by Stephen Ferguson  |  12 July 2020  |

Unless you have been living in a hermitage, you will be aware of the fateful murder of George Floyd by Minneapolis police officer Derek Chauvin, over an alleged counterfeit $20 bill. You will also be aware of the protests that followed, aimed at enacting genuine police reform.

As some readers may equally be aware, a key issue underpinning police reform is the question of qualified immunity. This is a legal doctrine, which as the New York Times recently explained:

In the vast majority of cases of police brutality, officers are never criminally prosecuted. For families of victims seeking some sort of relief through the justice system, qualified immunity presents another obstacle to obtaining financial or other damages. Even in the rare cases where the officers are charged, as in Mr. Floyd’s death, the police can still claim qualified immunity if relatives or victims sue them.[1]

Will Chauvin be acquitted and protected from civil suit? “Qualified immunity lacks absoluteness. For example, no protection will apply if an officer did not act in good faith or was objectively unreasonable.[2]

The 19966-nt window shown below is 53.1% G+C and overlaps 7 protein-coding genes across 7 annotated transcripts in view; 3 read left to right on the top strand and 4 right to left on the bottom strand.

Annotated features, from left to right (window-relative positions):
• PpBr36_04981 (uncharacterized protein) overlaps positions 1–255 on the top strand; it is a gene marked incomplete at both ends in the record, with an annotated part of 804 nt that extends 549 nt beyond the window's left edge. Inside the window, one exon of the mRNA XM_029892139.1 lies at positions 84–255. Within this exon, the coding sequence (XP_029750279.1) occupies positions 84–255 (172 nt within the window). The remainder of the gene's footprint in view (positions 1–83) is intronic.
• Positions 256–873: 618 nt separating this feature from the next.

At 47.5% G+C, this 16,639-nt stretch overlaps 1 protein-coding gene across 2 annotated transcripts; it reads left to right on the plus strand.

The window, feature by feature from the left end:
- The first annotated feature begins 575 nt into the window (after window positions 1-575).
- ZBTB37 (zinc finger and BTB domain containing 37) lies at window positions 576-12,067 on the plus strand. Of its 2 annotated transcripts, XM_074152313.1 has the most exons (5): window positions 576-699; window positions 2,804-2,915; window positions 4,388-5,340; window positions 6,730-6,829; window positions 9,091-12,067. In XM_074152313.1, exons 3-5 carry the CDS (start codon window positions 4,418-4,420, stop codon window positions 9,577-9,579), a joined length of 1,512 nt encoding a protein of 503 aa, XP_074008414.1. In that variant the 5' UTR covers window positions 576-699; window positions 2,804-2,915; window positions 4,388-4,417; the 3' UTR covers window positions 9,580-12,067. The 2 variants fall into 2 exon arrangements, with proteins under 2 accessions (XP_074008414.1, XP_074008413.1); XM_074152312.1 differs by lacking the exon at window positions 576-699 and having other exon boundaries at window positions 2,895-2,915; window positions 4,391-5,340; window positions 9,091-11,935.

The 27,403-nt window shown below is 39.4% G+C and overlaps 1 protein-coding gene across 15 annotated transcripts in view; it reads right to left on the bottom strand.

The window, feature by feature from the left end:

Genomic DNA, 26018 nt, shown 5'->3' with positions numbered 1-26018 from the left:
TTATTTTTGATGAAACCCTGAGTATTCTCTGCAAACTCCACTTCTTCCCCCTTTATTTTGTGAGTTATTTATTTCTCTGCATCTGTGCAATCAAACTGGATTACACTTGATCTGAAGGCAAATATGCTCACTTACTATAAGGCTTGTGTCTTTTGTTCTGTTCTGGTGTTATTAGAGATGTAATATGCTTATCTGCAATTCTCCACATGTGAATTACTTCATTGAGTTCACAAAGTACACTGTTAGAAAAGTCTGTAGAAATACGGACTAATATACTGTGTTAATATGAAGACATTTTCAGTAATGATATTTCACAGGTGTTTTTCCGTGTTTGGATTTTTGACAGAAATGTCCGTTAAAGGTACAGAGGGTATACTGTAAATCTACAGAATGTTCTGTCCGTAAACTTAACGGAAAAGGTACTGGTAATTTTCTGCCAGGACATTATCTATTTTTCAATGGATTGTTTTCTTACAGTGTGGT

Qualified immunity is a modification of sovereign immunity, an ancient and more absolute protection founded upon the idea of rex non potest peccare (“the king can do no wrong”). Moreover, just as the king was immune, the concept extended to the sovereign’s representatives, that is, his family and court officials.

Are we Christ’s Cops in need of immunity?

The concept has clear spiritual connotations. In Christ we act as His heirs (1 John 3:2). We are therefore Jesus’ own royal family, ambassadors, soldiers and sheriffs (2 Cor. 5:20; Eph. 6:12). If you are on the side of Black Lives Matter and police reform—and I would like to think I am—it may be a disturbing thought that we are Christ’s Cops!

This then raises an important question: what if we make terrible officers? If I can be so dramatic, what if we turn out to be the spiritual equivalents of Derek Chauvin? After all, Jesus said:

“Do not be afraid of those who kill the body but cannot kill the soul. Rather, be afraid of the One who can destroy both soul and body in hell” (Matt. 10:28).

I don’t ask that question flippantly or in any way disrespecting what happened to Mr Floyd. Quite the contrary, Floyd’s murder has illustrated his death was about more than the destruction of one man’s body but about the soul of an entire nation.

Do we then need the spiritual equivalent of immunity? Is what we commonly call “grace” a bad thing, if it means we can get away with the spiritual equivalent of assault or even murder?

It probably isn’t a thought we like to have. We imagine ourselves John the Beloved seated at the foot of the cross, maybe even Peter denying our Lord, but never as the Roman soldier driving in the nails. However, every one of us represents King Jesus, with the power to destroy another person’s life, if not our own, on an emotional or spiritual level.

What if spiritual immunity isn’t qualified?